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Lerato Shadi: The body, the land and the toll of unsung labour

The “black struggle” has been idealised and romanticised in popular culture in ways that I suspect people don’t really embrace. I don’t see a movement feeding the people, and educating and organising like in the old days … Who is doing that now? Or is it: “How can I make money by looking black and acting black and wearing these buttons and T-shirts,” as opposed to “How can I build an institution?” There are people who are really working, but their work is often hidden as the commodified activism is celebrated.  — Marilyn Nance, in an interview with Fanny Robles in Nka: Journal of Contemporary African Art (Global Black Consciousness, Number 42-43, November 2018).

It is revealing that Lerato Shadi, in a 2016 National Arts Festival talk with scholar Neelika Jayawardane, refers to the presence of Berni Searle and Tracey Rose in the art world (she encountered their works at the Johannesburg Art Gallery, where she had her first show in 2007) as having had a great effect on her. 

The statement is partly a straightforward acknowledgment, but it is also pegged to the complicated ways in which Shadi continues to experience the gallery as a space of performance, exhibition and commerce. 

On the one hand, Shadi seems to celebrate the force of her artistic ancestors (“Seeing a Berni Searle retrospective there really did something for me”); on the other hand, in her work and in that particular interview, she seems to question the terms under which women like her are included in the art world. 

Searle and Rose, primarily through the use of their bodies, have sought to resist easy compartmentalisation and commodification, with Rose stating in a 2019 interview with Zaza Hlalethwa in the Mail & Guardian that she “…was more interested in how to transcend the body”.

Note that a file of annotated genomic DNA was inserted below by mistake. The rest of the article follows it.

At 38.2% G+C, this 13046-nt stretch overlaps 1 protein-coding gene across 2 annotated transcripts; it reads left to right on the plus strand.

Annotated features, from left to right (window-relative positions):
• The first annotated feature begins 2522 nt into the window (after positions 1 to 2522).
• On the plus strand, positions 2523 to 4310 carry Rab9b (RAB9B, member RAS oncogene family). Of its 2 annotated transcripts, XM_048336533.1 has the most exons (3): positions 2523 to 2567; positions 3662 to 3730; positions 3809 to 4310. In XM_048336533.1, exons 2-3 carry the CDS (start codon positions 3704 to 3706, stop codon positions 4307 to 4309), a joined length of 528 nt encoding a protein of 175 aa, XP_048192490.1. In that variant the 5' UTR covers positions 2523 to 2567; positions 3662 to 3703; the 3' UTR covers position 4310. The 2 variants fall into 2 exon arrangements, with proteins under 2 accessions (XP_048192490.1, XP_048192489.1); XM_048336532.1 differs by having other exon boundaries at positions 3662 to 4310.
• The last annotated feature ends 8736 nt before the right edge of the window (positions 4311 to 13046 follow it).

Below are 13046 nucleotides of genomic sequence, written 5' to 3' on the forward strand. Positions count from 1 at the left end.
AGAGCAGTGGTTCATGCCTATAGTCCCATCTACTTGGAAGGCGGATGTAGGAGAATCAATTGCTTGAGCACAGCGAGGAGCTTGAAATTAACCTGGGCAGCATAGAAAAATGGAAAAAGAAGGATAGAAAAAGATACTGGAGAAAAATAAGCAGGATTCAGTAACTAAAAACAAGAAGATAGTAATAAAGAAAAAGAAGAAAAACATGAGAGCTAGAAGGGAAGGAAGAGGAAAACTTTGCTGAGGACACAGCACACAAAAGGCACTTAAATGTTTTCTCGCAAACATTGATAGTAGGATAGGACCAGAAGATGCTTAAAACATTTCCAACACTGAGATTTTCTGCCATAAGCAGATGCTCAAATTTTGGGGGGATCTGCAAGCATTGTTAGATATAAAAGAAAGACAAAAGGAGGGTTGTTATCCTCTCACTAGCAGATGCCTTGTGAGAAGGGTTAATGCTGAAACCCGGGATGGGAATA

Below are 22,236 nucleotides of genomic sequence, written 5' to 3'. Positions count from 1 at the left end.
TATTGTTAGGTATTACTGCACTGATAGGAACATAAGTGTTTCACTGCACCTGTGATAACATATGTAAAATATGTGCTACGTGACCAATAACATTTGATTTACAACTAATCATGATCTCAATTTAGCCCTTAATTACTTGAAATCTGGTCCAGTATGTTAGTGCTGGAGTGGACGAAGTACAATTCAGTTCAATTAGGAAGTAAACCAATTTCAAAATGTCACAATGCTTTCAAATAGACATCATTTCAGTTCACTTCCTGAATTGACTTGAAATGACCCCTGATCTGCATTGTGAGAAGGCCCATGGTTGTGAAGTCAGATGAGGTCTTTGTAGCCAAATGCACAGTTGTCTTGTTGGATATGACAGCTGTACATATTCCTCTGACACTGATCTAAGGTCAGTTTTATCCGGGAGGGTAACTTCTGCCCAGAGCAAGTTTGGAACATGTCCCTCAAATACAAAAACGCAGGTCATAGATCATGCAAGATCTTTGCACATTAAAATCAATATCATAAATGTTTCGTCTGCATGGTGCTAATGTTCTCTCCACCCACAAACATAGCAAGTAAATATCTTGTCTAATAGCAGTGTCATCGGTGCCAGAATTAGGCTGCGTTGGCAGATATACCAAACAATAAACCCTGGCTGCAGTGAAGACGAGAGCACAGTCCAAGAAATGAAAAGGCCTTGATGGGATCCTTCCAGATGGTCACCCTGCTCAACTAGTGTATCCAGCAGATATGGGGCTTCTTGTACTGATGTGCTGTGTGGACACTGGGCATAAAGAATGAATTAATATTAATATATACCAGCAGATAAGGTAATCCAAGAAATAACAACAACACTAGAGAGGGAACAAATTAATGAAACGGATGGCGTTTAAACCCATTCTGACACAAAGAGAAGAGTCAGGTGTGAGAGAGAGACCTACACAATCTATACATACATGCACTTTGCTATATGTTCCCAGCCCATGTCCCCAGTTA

The centring of women — their labour, their intellect, their refusal — is something Shadi continues to “play around with”, especially given how much her practice remains aware of ancestry in action and how “our physicality dictates how we move through the world”, as she says in an interview with curator Dr Bonaventure Soh Bejeng Ndikung.

In the works that make up her last exhibition, Maru A Pula is a Song of Happiness, which recently showed at the Kindl Centre for Contemporary Art in Berlin, Shadi continues to reflect on her own process and its exploration of unacknowledged work, combining signature works like the seven-hour-long knitting video Selogilwe with newer relics like Series #1-4 which consists of crocheted works attached to canvas.

I Know What a Closed Fist Means (2020), consists of four photographic prints of oversized fists in which the artist challenges universal assumptions.

Spurred on by open-endedness of her work, Shadi’s palette continues to widen, with recent works like I Know What a Closed Fist Means and Re Maotwana Gonyela possibly giving a nudge to a reappraisal of the accoutrements of struggle and the toll of top-down ideas of nationhood. In this interview she speaks about the evolution of her work.